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“On them is the guilt of the contest, who, for wicked ends, with foul arts of faction and falsehood, kindled and fed the flame: but verily they have their guerdon. Thou and I are free from offence. And would that the nations, learning of us, would lay aside all wrongful resentment, all injurious thought, and honouring each in the other kindred courage and virtue, and cognate knowledge and freedom, live in brotherhood wisely conjoined. We set the example. They who stir up strife, and would break that natural concord, evil they sow, and sorrow will they reap for their harvest.”

There have been English imitations of other species of ancient verse; but, as none of them have been successful, a single example will be sufficient for illustration. The Sapphic verse consists of five feet, which are usually disposed in the following manner: 2


5 Trochee Spondee Dactyl Trochee Trochee



- U U

The Strophe, or Stanza, is, in most cases, made up of three such verses, followed by an Adonic, or verse of two feet, thus: Sweet the sky-lārk sings, on her | soaring | pinion; Morning | dāwns brīght, shining in all its glory; Flõwers thắt | fade löve- | lörn in thề | night, rẻ- | viving,

Bloom Zn thế | sũn-beam.

Dr. Watts’s Ode entitled “ The Day of Judge ment,” is specified to be “attempted in English Sapphick.” It begins thus:

“ When the fierce north wind with his airy forces

Rears up the Baltic to a foaming fury;
And the red lightening with a storm of hail comes

Rushing amain down:
How the poor sailors stand amaz’d and tremble!
While the hoarse thunder, like a bloody trumpet,
Roars a loud onset to the gaping waters

Quick to devour them.

The Adonic (made up of a Dactyl and a Spondee, or a Trochee,) was so called, because originally used in the Threnodies, or lamentations for the death of Adonis.

Although there are certainly long and short syllables in the English language, they are apt to change their character by the effect of accent; for, when the accent (or stress) falls upon a close consonant, it produces a slight pause in the pronunciation, which has the effect of lengthening the syllable that would otherwise be short. Thus, whet (in the verb to whet) is naturally short, and stone is long; but the word whetstone having the accent on the first syllable prevents the voice from dwelling on the second, and thereby neutralizes the word with respect to quantity. There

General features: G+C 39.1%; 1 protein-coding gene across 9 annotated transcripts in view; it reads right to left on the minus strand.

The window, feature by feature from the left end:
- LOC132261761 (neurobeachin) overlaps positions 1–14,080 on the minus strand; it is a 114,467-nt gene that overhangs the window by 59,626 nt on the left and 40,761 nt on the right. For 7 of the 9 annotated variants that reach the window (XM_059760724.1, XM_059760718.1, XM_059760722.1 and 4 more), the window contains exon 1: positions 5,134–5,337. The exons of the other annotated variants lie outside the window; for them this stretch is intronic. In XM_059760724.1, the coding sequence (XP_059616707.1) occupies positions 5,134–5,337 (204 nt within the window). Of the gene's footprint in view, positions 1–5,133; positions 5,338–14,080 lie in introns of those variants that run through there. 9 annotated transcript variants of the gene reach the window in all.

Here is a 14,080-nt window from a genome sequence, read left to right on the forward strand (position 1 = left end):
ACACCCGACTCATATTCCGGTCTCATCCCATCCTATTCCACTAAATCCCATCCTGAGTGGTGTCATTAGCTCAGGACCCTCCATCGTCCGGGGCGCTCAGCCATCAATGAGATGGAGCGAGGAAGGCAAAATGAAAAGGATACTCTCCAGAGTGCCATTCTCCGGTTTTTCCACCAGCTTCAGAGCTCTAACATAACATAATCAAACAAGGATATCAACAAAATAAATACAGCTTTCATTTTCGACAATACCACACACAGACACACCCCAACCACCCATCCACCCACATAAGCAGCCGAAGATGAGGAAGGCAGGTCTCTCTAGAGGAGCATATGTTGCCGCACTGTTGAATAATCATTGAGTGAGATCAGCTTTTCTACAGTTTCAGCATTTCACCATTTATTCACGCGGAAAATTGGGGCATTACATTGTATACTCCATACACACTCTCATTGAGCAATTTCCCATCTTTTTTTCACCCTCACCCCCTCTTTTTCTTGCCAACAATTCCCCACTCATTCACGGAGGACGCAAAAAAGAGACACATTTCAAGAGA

are, therefore, two principles,- quantity and stress;- and the judicious intermixture of these constitutes the harmony of English verse. We have before observed, that our Dissyllables are seldom, if ever, Spondees; and, consequently, (with the exception of a few recent compounds, such as day-star and moon-beam, which have scarcely acquired an accent) the succession of two long syllables requires a management which has prevented such feet as included that succession from forming the basis of any system of English Versification. Spondees may, however, be occa sionally introduced, and they often are so with propriety and elegance. The Tribrach, or succession of three short syllables, is another foot which is difficult of introduction; because we seldom find three successive syllables without one of them being either long or accented. On the same principle, our dissyllables, which are numerous, are never pure Pyrrhics. In consequence of those peculiarities in the language, English Versification has been generally limited to two kinds:

1. To feet of two syllables,--either Iambics or Trochees.

2. To feet of three syllables, either Anapæsts, Amphimacers, or Dactyls.

These denominations, however, do not here express the same ideas as they do in the scanning of classic verse. The English poet is guided by his ear, and reads those learned names only to forget them. The length of the verse is dependent on another circumstance to which we shall now advert.




It is plain that, were every word a monosyllable, we should have no such thing as Accent in the sense of Stress. Its place would be filled by Emphasis, which is regulated solely by the feelings of the speaker. There would then be no marks to inform the reader where those emphases should be laid, and the chant of verse would be uncertain, if not wholly unknown. Such was nearly the case, at a certain period, among the nations of the North; and their poets had recourse to other expedients, to adapt their songs to the music of the harp: those were Rhyme and Alliteration.

The Saxon hriman, or hryman, is to cry out, or make a sound, whether pleasing or mournful; and is so far equivalent to the Swedish skalla, to echo, or to ring. Hringan, or ringan, in Saxon, is to ring; and hrime, rim, or rima, the origin of the English Rhyme, is resonance, or echo. Rim, or rima, was also number,—the rythmos of the Greeks; -and Arithmetic, in the language of our ancestors, was rimcraft. From skalla, the poets of Scan

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